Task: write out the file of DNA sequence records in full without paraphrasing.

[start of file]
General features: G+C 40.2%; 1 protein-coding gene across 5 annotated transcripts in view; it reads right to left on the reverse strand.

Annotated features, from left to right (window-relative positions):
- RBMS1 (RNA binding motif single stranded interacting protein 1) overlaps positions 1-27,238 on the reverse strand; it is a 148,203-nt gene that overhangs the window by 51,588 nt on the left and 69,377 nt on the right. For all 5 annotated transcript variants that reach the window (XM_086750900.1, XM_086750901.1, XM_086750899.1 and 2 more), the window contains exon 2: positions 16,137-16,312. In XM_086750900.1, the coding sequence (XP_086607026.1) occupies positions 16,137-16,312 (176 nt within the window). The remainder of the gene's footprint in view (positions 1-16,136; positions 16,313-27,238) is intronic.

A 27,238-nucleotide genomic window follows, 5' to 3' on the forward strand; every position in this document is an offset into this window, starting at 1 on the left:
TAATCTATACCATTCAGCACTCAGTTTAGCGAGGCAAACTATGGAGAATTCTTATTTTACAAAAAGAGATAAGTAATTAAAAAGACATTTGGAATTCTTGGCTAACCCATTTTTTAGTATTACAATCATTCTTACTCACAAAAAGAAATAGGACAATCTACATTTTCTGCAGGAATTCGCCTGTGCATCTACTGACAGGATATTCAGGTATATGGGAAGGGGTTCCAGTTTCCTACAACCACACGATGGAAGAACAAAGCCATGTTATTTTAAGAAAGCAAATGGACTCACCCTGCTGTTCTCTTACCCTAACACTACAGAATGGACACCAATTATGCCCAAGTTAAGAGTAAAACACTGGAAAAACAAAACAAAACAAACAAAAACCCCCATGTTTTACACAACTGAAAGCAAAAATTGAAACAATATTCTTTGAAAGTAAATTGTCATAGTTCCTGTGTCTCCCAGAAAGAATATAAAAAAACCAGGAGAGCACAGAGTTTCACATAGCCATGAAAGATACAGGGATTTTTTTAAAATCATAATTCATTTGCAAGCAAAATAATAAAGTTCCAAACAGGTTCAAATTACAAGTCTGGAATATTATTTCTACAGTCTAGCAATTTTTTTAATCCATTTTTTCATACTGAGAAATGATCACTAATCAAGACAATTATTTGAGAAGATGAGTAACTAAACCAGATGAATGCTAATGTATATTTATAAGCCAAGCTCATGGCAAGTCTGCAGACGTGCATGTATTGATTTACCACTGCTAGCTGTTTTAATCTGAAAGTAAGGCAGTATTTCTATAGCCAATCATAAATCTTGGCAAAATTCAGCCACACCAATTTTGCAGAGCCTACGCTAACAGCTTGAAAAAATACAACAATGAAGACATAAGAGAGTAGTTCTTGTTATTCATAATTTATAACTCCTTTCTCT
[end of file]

General features: G+C 40.2%; 1 protein-coding gene across 5 annotated transcripts in view; it reads right to left on the reverse strand.

Annotated features, from left to right (window-relative positions):
- RBMS1 (RNA binding motif single stranded interacting protein 1) overlaps positions 1-27,238 on the reverse strand; it is a 148,203-nt gene that overhangs the window by 51,588 nt on the left and 69,377 nt on the right. For all 5 annotated transcript variants that reach the window (XM_086750900.1, XM_086750901.1, XM_086750899.1 and 2 more), the window contains exon 2: positions 16,137-16,312. In XM_086750900.1, the coding sequence (XP_086607026.1) occupies positions 16,137-16,312 (176 nt within the window). The remainder of the gene's footprint in view (positions 1-16,136; positions 16,313-27,238) is intronic.

A 27,238-nucleotide genomic window follows, 5' to 3' on the forward strand; every position in this document is an offset into this window, starting at 1 on the left:
TAATCTATACCATTCAGCACTCAGTTTAGCGAGGCAAACTATGGAGAATTCTTATTTTACAAAAAGAGATAAGTAATTAAAAAGACATTTGGAATTCTTGGCTAACCCATTTTTTAGTATTACAATCATTCTTACTCACAAAAAGAAATAGGACAATCTACATTTTCTGCAGGAATTCGCCTGTGCATCTACTGACAGGATATTCAGGTATATGGGAAGGGGTTCCAGTTTCCTACAACCACACGATGGAAGAACAAAGCCATGTTATTTTAAGAAAGCAAATGGACTCACCCTGCTGTTCTCTTACCCTAACACTACAGAATGGACACCAATTATGCCCAAGTTAAGAGTAAAACACTGGAAAAACAAAACAAAACAAACAAAAACCCCCATGTTTTACACAACTGAAAGCAAAAATTGAAACAATATTCTTTGAAAGTAAATTGTCATAGTTCCTGTGTCTCCCAGAAAGAATATAAAAAAACCAGGAGAGCACAGAGTTTCACATAGCCATGAAAGATACAGGGATTTTTTTAAAATCATAATTCATTTGCAAGCAAAATAATAAAGTTCCAAACAGGTTCAAATTACAAGTCTGGAATATTATTTCTACAGTCTAGCAATTTTTTTAATCCATTTTTTCATACTGAGAAATGATCACTAATCAAGACAATTATTTGAGAAGATGAGTAACTAAACCAGATGAATGCTAATGTATATTTATAAGCCAAGCTCATGGCAAGTCTGCAGACGTGCATGTATTGATTTACCACTGCTAGCTGTTTTAATCTGAAAGTAAGGCAGTATTTCTATAGCCAATCATAAATCTTGGCAAAATTCAGCCACACCAATTTTGCAGAGCCTACGCTAACAGCTTGAAAAAATACAACAATGAAGACATAAGAGAGTAGTTCTTGTTATTCATAATTTATAACTCCTTTCTCT